Success in your career requires a solid education and training of the specific role as well as a foundation of interpersonal skills. These are commonly referred to as ‘soft skills’, although there is nothing soft about how impactful they are when used correctly.
Interpersonal skills are what separates similar applicants from each other in the competitive recruitment process. While there are no textbooks or exams when it comes to mastering interpersonal skills, they can still be learnt and improved.
What are interpersonal skills?
Interpersonal skills is a broad term for a wide range of personality-based skills which revolve around how you communicate, relate, and work with others. These skills include empathy, communication, leadership, active listening, teamwork, responsibility, conflict management, and negotiation, to name a few.
In our current job market, almost all careers require you to work constantly with the same people, whether that be colleagues, customers or executives. Interpersonal skills count as the most valued skills in new hires, as they aren’t as easily attainable as technical skills.
How to develop interpersonal skills?
You’ll find that upon reflection, you possess many interpersonal skills already, as they tend to develop naturally over time. However, making sure they’re as strong as can be is vital for career success in the workplace.
Working on your interpersonal skills can come in many forms, both informal and formal.
Informally, you can work on your leadership and teamwork skills by taking on roles at work, home, joining a sporting club or helping on a volunteer project. Brush up on your active listening by removing distractions during conversations and focus on asking relevant questions based on what the other person is saying.
Your sense of empathy is strengthened by taking the time to consider another person’s situation before rushing to conclusions. You can practise this both at home and in a work situation.
To ensure your conflict management and negotiation skills are sharp, choose a task you’ve been putting off and decide this is the day to tackle it head-on. It could be asking for a better interest rate from your bank or talking kindly to a family member about something that’s bothering you about their behaviour.
Formal actions can be to attend workshops or training sessions to help you work on your soft skills. Another option is to complete a diploma from a trusted provider which focuses on the interpersonal skills you need to improve your workplace readiness. Look for diplomas that offer interpersonal units, such as managing relationships, dispute resolution, teamwork and more.
There is a wealth of expert information online about interpersonal skills and human behaviour. The more you’re aware of the skills required, the easier it is to put them into practice on an everyday basis.
One set of skills, countless applications
The advantage of building upon your interpersonal skills is that they are highly transferable and valued in any setting, whether that be at work or home.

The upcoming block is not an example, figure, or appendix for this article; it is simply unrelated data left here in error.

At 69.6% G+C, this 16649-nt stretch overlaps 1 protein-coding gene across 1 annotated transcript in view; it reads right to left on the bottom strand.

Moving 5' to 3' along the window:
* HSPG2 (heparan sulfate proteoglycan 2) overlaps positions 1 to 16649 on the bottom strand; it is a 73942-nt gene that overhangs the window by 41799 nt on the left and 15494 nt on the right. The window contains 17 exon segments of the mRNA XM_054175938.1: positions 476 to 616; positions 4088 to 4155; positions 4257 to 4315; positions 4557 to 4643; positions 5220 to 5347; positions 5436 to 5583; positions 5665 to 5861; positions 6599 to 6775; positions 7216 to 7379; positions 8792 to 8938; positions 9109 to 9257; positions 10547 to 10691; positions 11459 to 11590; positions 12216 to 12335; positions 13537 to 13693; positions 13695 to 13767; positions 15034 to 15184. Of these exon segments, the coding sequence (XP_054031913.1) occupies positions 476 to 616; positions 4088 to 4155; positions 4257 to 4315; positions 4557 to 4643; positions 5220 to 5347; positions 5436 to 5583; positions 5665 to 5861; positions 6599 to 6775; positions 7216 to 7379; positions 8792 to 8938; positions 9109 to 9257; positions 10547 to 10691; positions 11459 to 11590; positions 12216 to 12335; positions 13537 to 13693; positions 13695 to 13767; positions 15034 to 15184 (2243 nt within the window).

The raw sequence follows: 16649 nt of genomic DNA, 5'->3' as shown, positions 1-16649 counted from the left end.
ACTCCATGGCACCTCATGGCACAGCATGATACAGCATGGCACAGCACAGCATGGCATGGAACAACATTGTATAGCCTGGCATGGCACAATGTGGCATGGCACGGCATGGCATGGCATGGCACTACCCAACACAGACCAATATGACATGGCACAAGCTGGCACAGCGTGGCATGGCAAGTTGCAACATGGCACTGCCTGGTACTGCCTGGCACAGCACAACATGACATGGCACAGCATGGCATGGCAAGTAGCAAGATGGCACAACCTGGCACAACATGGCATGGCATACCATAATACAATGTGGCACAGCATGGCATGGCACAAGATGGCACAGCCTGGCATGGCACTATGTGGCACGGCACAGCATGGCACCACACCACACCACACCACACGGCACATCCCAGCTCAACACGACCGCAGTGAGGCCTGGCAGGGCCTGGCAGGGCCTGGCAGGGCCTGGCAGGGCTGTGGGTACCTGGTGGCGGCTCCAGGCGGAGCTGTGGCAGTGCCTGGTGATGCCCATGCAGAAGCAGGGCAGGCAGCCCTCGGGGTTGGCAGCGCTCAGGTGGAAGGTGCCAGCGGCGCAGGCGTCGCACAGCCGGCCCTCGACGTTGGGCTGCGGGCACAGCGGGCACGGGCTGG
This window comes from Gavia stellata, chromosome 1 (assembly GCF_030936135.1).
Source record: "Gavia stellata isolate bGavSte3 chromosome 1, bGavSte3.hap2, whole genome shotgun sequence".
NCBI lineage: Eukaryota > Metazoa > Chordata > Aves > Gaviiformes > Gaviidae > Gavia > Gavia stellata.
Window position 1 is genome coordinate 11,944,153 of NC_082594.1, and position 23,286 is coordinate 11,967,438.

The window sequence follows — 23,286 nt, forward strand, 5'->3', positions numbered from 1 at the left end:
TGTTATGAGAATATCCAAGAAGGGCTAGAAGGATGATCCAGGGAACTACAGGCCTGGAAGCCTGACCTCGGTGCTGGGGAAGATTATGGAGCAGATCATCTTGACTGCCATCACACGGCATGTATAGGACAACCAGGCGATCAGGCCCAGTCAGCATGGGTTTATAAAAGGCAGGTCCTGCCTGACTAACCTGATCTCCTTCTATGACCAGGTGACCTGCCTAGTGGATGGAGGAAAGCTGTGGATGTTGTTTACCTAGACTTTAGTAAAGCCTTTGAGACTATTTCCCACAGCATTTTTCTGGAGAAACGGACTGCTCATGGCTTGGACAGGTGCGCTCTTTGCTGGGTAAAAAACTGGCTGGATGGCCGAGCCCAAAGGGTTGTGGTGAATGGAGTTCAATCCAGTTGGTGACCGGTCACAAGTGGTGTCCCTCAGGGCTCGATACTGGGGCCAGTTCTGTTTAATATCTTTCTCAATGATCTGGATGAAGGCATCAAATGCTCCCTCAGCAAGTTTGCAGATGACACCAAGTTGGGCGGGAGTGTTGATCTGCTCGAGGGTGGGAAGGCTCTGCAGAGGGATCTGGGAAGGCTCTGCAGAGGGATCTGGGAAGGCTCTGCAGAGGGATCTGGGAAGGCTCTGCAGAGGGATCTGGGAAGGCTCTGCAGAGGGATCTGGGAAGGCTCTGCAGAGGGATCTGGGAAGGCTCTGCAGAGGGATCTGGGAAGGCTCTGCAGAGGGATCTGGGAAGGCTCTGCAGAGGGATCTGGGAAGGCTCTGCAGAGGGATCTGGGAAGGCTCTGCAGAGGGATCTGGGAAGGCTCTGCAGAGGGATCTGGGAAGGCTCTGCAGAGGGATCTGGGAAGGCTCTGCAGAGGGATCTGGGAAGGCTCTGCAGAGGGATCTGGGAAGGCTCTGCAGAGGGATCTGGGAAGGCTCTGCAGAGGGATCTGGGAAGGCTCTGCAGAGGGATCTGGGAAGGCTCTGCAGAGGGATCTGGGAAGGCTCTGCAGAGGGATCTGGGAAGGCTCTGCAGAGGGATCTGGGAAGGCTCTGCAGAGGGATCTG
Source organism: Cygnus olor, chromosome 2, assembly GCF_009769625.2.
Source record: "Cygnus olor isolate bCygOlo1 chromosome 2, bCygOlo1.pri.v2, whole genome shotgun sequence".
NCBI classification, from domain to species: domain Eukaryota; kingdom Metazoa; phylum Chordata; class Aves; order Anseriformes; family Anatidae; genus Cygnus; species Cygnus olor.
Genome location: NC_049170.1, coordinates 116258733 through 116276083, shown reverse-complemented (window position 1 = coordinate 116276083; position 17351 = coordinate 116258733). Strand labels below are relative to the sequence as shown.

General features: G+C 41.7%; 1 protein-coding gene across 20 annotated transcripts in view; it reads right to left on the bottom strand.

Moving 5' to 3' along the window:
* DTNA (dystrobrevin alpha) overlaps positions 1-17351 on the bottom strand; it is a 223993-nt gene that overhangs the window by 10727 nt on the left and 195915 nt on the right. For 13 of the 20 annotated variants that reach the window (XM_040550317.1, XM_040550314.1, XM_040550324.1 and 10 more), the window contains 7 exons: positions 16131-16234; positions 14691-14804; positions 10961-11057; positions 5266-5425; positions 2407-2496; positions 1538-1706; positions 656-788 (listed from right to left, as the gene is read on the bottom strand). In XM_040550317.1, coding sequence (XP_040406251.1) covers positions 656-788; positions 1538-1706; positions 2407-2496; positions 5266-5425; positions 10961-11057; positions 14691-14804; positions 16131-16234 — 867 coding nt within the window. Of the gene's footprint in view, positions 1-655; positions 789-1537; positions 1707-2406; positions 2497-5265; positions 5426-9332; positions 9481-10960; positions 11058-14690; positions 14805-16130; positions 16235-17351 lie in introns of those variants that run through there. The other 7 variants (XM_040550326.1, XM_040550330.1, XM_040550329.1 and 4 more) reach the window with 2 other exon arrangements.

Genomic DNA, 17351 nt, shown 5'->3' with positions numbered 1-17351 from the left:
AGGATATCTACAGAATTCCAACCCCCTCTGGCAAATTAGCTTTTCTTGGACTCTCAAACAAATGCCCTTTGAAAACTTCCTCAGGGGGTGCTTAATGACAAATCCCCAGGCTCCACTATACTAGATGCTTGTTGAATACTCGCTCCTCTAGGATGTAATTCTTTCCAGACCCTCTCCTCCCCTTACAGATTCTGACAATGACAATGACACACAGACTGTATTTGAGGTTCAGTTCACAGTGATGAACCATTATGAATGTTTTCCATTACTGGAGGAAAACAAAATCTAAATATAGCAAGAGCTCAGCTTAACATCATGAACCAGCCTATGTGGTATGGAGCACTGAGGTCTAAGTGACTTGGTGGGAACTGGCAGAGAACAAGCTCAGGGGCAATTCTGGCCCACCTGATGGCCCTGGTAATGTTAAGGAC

Strong interpersonal skills help you to get ahead in your career and work effectively with your colleagues, but they’re also useful outside of work. The payoff is that you’ll find that your relationships improve and that you’re better equipped to manage problems as they arise. Increased rapport and better work-life balance are the side benefits of getting on better with your colleagues.
If you’re confused about the direction you’d like your career to head, strengthening your interpersonal skills is a great way to stay on top of your personal and professional development while you decide on your next career move.
Climbing the career ladder
If you’re looking to get ahead in your career, either by moving into a management role, a senior position, or changing careers entirely, an investment in your interpersonal skills is a smart decision. Managers want to promote employees who understand the nuances of a role and can relate to others effectively, whether that be by managing a team or communicating with external stakeholders.
More specifically, focusing on the interpersonal skills, which are key to leaderships roles will ensure you’re considered a high-quality candidate in your next interview.
While arguably all interpersonal skills are essential to be considered an effective leader, the most applicable ones include teamwork, motivation, communication, active listening and dispute resolution.
If your focus is on getting ahead in your career, upskilling with a diploma gives you a wider knowledge of the technical skills required for the role, plus important social and leadership skills.
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Interpersonal skills are essential for effective leaders
If you think about the world’s most famous leaders, you’ll find that they all have one thing in common – great interpersonal skills. Effective leaders such as Richard Branson, Simon Sinek, Tony Robbins, Oprah, and Barack Obama all work in a variety of industries that require different skillsets and knowledge.
The reason these people are all performing at the top of their respective fields is because of their ability to create quality relationships. Interpersonal skills allow leaders to motivate teams, understand and solve problems, and communicate effectively. It’s simply not enough to ‘be good at your job’. These leaders prove that possessing important soft skills are essential to becoming an effective leader.
How to get ahead at work
At work, it’s important to consider all facets of your skillset, both the technical and interpersonal ones, to ensure you’re giving yourself the best chance of success. While some interpersonal skills come naturally to us, they can still be learned and strengthened through practice and education. Just like staying up to date with changes in your industry, it’s important to keep on top of your interpersonal skillset too.